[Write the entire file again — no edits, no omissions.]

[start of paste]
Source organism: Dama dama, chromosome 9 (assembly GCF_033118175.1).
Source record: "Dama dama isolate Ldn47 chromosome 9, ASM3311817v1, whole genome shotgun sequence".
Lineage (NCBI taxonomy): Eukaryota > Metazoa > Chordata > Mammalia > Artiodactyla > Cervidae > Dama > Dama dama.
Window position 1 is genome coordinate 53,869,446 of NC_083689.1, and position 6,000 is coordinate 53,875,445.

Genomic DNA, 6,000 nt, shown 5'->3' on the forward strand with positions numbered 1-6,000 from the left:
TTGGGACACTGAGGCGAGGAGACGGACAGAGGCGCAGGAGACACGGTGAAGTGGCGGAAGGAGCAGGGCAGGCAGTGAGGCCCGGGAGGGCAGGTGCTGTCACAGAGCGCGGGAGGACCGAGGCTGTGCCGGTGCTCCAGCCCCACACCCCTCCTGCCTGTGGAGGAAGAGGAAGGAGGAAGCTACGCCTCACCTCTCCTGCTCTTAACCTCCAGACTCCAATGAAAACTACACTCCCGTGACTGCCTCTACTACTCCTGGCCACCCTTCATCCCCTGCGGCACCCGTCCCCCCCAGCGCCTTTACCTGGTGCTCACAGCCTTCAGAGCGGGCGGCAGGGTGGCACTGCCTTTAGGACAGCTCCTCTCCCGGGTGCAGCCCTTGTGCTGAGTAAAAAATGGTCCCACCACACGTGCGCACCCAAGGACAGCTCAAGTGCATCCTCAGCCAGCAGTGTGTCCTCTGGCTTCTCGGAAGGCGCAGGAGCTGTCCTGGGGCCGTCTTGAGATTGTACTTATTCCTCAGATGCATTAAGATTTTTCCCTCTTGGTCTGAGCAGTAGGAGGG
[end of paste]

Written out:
Source organism: Dama dama, chromosome 9 (assembly GCF_033118175.1).
Source record: "Dama dama isolate Ldn47 chromosome 9, ASM3311817v1, whole genome shotgun sequence".
Lineage (NCBI taxonomy): Eukaryota > Metazoa > Chordata > Mammalia > Artiodactyla > Cervidae > Dama > Dama dama.
Window position 1 is genome coordinate 53,869,446 of NC_083689.1, and position 6,000 is coordinate 53,875,445.

Genomic DNA, 6,000 nt, shown 5'->3' on the forward strand with positions numbered 1-6,000 from the left:
TTGGGACACTGAGGCGAGGAGACGGACAGAGGCGCAGGAGACACGGTGAAGTGGCGGAAGGAGCAGGGCAGGCAGTGAGGCCCGGGAGGGCAGGTGCTGTCACAGAGCGCGGGAGGACCGAGGCTGTGCCGGTGCTCCAGCCCCACACCCCTCCTGCCTGTGGAGGAAGAGGAAGGAGGAAGCTACGCCTCACCTCTCCTGCTCTTAACCTCCAGACTCCAATGAAAACTACACTCCCGTGACTGCCTCTACTACTCCTGGCCACCCTTCATCCCCTGCGGCACCCGTCCCCCCCAGCGCCTTTACCTGGTGCTCACAGCCTTCAGAGCGGGCGGCAGGGTGGCACTGCCTTTAGGACAGCTCCTCTCCCGGGTGCAGCCCTTGTGCTGAGTAAAAAATGGTCCCACCACACGTGCGCACCCAAGGACAGCTCAAGTGCATCCTCAGCCAGCAGTGTGTCCTCTGGCTTCTCGGAAGGCGCAGGAGCTGTCCTGGGGCCGTCTTGAGATTGTACTTATTCCTCAGATGCATTAAGATTTTTCCCTCTTGGTCTGAGCAGTAGGAGGG